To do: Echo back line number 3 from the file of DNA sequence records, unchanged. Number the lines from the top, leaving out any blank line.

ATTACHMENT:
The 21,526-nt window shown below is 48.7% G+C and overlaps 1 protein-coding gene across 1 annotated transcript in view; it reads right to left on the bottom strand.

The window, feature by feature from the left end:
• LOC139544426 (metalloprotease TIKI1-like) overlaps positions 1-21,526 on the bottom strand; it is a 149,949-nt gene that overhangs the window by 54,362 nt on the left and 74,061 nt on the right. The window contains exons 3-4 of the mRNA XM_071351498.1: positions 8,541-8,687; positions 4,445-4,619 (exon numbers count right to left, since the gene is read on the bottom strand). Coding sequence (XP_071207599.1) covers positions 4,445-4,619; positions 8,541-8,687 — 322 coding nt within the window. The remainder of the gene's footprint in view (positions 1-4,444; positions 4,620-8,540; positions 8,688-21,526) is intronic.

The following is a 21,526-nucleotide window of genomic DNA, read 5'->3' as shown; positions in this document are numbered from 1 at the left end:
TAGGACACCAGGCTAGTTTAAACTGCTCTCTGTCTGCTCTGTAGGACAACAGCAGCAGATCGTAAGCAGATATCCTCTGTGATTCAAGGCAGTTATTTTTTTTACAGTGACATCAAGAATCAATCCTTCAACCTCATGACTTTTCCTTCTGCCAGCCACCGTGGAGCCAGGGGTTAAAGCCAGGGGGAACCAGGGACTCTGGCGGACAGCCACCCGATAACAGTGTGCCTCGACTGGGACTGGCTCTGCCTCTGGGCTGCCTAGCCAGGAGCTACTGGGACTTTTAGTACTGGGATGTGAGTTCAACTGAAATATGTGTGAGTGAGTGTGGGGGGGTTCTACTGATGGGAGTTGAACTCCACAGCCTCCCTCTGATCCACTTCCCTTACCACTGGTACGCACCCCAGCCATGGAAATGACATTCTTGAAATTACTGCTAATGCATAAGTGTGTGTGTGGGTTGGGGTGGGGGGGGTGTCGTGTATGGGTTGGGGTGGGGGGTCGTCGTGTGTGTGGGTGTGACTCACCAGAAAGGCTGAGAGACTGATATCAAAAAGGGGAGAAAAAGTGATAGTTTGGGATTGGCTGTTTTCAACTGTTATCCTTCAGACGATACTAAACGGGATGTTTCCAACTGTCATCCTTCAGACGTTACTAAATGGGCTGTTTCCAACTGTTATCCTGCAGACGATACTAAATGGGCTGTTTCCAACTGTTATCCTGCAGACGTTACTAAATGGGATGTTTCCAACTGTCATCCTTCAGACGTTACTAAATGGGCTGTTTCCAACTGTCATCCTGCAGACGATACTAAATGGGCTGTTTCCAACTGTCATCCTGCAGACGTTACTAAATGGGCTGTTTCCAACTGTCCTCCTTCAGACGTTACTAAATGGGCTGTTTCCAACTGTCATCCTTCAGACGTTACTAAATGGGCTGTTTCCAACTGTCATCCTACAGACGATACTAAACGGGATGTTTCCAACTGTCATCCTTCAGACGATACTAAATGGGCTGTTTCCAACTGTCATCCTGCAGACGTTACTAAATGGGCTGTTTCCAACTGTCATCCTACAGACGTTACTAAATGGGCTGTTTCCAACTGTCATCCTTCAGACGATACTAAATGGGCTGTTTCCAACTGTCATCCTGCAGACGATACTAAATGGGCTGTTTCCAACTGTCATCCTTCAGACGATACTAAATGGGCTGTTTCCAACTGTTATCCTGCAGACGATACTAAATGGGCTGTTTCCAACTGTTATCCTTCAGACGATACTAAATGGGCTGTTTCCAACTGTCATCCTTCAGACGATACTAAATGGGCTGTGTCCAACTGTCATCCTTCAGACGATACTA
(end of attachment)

• LOC139544426 (metalloprotease TIKI1-like) overlaps positions 1-21,526 on the bottom strand; it is a 149,949-nt gene that overhangs the window by 54,362 nt on the left and 74,061 nt on the right. The window contains exons 3-4 of the mRNA XM_071351498.1: positions 8,541-8,687; positions 4,445-4,619 (exon numbers count right to left, since the gene is read on the bottom strand). Coding sequence (XP_071207599.1) covers positions 4,445-4,619; positions 8,541-8,687 — 322 coding nt within the window. The remainder of the gene's footprint in view (positions 1-4,444; positions 4,620-8,540; positions 8,688-21,526) is intronic.